Another religious idea that is not as old as Christianity and Paganism but has been around for a while is Luciferism. Luciferism does not really follow a certain person really, but it emphasizes on the story of the angel Lucifer and his skirmish with god.
In Luciferism, it is believe that Lucifer, not God, created the universe, the earth, and mankind. Like every creator he loved his creations and took care of them. God did not tamper with any of Lucifer’s creations except for humanity. In the story, God creates the tree of knowledge and forbids Lucifer’s humanity creations to eat the fruit and bans Lucifer from entering the Garden of Eden. And everyone knows the rest, but really the belief of this idea is that mankind should become knowledgeable, not blindly follow others.
To me though, the idea plays on the grounds of morality and the role of good and bad, making the little of the good and innocent things and not fully enveloping them to what they lead to. Morality is a huge thing in our society since the dawn of time, to play with such a thing as that is some sketchy thinking. Though we have new ideas coming up some old ideas are re-emerging in our time.
Polytheism or the belief of multiple gods is coming back a little bit. If you missed the clues I left you its ok but I’m a Polytheist. I believe in the Norse gods Odin, Thor, Baldr, Tyr, Loki, etc. I’m not going to list all my gods because there is a lot and that would be rude of me. With Polytheism most of the multiple god religions sets our focused on our ancestors and are not earth based.
With Asatru Paganism, which is my specific religion, we believe we are literal descendants of the gods. Worship of the gods has changed since the Christian crossover, sacrifices of nine animals of every kind including humans were seen as to satisfy the gods. With a Christian morality the human sacrifices stop. Polytheists are a very honorable, respectful people; the belief of treating others was very similar to Christianity.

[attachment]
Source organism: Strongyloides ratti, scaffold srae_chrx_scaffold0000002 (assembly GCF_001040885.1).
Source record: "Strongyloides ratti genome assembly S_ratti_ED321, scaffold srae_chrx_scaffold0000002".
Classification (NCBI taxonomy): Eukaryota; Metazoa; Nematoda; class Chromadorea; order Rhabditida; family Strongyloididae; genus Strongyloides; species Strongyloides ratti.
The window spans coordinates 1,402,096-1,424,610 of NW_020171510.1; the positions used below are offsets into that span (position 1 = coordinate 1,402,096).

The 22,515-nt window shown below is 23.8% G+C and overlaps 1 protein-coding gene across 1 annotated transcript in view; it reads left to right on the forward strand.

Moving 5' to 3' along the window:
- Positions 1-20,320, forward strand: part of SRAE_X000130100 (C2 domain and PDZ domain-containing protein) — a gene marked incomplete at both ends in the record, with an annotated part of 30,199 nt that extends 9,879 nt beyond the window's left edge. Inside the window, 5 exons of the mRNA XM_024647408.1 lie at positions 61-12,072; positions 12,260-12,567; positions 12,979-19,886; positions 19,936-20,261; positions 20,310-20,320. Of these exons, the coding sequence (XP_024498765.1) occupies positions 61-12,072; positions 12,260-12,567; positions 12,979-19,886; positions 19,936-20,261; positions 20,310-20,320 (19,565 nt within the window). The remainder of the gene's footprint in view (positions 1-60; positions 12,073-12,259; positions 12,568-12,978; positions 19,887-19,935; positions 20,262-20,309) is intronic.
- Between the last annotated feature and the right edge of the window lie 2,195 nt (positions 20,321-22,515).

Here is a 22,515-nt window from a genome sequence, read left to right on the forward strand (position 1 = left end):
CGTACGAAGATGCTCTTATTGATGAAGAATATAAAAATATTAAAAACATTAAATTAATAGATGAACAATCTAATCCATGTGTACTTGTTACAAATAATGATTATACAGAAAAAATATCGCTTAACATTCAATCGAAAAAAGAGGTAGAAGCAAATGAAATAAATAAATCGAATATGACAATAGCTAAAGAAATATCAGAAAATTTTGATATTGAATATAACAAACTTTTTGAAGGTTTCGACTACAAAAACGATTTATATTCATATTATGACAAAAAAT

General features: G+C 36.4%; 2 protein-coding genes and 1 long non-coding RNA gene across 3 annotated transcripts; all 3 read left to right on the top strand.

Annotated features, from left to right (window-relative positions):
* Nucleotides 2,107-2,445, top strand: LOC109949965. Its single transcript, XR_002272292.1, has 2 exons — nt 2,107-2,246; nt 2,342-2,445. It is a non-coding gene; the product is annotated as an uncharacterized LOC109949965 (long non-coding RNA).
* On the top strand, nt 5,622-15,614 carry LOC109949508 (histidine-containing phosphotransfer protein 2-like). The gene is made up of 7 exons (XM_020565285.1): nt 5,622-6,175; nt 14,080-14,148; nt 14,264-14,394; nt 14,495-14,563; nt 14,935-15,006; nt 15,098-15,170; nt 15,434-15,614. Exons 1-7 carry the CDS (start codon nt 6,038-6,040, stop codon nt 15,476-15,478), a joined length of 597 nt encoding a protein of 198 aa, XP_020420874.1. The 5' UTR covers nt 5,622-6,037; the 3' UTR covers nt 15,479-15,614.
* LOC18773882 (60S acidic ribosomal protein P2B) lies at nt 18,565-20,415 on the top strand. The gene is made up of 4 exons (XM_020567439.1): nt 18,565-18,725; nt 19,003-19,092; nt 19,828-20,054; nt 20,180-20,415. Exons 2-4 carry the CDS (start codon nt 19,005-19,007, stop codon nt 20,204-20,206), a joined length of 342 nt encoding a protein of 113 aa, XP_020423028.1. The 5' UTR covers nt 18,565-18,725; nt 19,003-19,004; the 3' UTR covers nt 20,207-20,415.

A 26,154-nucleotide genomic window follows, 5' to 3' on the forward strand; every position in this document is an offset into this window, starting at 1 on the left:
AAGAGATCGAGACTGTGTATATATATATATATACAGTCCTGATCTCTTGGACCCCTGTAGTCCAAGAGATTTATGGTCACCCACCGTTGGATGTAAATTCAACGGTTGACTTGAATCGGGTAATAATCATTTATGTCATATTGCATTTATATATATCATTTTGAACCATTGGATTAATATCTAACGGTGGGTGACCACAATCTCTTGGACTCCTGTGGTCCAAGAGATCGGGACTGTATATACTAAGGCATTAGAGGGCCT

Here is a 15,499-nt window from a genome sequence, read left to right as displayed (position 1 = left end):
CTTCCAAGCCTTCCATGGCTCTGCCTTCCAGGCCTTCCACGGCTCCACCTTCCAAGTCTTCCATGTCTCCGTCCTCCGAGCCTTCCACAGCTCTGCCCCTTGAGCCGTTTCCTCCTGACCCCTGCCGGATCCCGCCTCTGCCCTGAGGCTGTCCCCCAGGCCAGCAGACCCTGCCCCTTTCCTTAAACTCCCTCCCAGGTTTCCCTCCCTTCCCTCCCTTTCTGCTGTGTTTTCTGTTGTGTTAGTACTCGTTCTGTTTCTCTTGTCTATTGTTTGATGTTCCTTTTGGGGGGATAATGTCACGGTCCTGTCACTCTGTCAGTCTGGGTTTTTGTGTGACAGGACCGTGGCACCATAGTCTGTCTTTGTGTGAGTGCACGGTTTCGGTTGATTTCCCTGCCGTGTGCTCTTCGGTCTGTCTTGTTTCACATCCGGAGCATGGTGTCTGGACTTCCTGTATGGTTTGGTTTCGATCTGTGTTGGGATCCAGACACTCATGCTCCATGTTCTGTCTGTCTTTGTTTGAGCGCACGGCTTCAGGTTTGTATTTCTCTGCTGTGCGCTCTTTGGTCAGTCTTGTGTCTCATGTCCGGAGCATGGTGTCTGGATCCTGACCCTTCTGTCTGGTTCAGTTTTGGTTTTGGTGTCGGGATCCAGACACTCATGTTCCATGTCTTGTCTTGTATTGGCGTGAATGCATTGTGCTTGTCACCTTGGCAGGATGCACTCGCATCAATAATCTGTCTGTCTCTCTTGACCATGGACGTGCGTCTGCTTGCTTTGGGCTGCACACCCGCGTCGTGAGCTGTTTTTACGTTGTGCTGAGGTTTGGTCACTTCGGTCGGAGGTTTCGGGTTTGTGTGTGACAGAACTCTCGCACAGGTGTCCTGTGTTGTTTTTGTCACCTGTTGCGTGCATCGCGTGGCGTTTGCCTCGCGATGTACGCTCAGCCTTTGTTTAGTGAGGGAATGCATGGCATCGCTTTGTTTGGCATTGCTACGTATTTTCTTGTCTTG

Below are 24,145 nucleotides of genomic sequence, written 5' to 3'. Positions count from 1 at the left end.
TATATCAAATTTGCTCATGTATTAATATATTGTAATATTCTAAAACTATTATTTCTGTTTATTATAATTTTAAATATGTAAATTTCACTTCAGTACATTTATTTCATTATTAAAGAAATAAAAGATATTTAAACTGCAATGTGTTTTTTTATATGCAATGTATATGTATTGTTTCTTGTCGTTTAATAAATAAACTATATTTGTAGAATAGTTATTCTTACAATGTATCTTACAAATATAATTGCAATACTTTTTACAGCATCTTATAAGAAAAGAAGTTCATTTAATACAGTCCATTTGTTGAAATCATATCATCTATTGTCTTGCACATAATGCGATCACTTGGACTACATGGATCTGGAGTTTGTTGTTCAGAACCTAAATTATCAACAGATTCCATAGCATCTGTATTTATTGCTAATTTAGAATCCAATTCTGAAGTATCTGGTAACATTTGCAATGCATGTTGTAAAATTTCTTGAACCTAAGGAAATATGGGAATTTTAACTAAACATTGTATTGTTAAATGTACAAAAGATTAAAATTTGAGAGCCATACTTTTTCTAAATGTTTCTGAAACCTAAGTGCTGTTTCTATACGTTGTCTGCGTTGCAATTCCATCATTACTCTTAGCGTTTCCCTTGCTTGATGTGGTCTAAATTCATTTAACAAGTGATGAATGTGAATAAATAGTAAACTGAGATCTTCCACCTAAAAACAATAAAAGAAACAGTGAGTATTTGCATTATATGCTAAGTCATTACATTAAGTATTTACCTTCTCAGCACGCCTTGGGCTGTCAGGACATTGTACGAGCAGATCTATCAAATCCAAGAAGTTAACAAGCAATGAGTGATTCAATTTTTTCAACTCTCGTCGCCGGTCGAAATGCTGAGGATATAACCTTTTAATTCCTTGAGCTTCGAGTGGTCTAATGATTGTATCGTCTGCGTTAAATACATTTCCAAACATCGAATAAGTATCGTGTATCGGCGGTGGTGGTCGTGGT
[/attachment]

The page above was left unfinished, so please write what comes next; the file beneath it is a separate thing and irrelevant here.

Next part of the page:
With many different beliefs out there, it is better to respect what they believe in with the three religious ideas from the old, modern, and new ideas. People are people, and some are complete jerks and think that religion is something to boost their ego and believe they are above everyone else, but we can change that by showing a little love no matter what we believe in.

Save or shave

GEDSC DIGITAL CAMERA
Blue Water Social Club hosts 5th annual ‘Stache Bash
Jamie Koebke
Staff Writer

“Do I look like a man or a creep?” was belted out during the opening ceremony of The Fifth Annual ‘Stache Bash took place on March 28, 1015 at McMorran in Downtown Port Huron.
‘Stache Bash is put on by the Blue Water Social Club and 100% of the proceeds go to The Thin Blue Line.
This year was a little bit different because ‘Stache Bash took place in McMorran’s auditorium, where in previous years it took place at Kate’s Downtown and Lynch’s Irish Tavern, along with other downtown businesses. They moved due to the growing number of people coming out to support the cause.
Contestants enter their mustaches and beards for auction. The highest bidder gets to decide whether they want to save the facial hair, or shave it.
Douglas Walsh, 34 of Port Huron, said “I shave for free so I figured why not shave for a good cause!” Walsh was only auctioning off his mustache however after $450 was pulled together he let them shave the beard as well. Walsh was the first of the night to be shaven.
A returning ‘Stache Basher Chris Wiegand, 43 of Lakeport, said, “I’m really hoping it’s (his beard, by the name of Ol’ Blue) saved this year!! Even my wife is hoping it’s saved this year!”
Chris’s beard raised $565 and Ol’ Blue was saved this year, topping his $401.75 total from last year.
WBTI DJ Sean Michaels put his mustache up for auction; he also did a strip tease and raised $225 for The Thin Blue Line.
‘Stache Bash isn’t just for people with beards and mustaches, but for people who enjoy them as well, and their families. Mike McKernam, 67 of Fort Gratiot, and his daughter Darcy Essmaker, 40 of Port Huron, came out to support the cause. “My dad wanted to come out and auction his mustache so we came to support him,” Essmaker said.
St. Clair County Community College Professor and Port Huron Police Lieutenant Joe Platzer, 45 of Port Huron said he came out to show support because “The proceeds go to The Thin Blue Line, which supports fallen officers and their families.”
Lieutenant Platzer didn’t auction his facial hair this year but said he has in past years.
This year ‘Stache Bash brought in a rough estimate of $5,000 for The Thin Blue Line according to Blue Water Social Club’s event coordinator Missy Campau.
“This brings everyone together for a good time and a good cause,” McKernam said.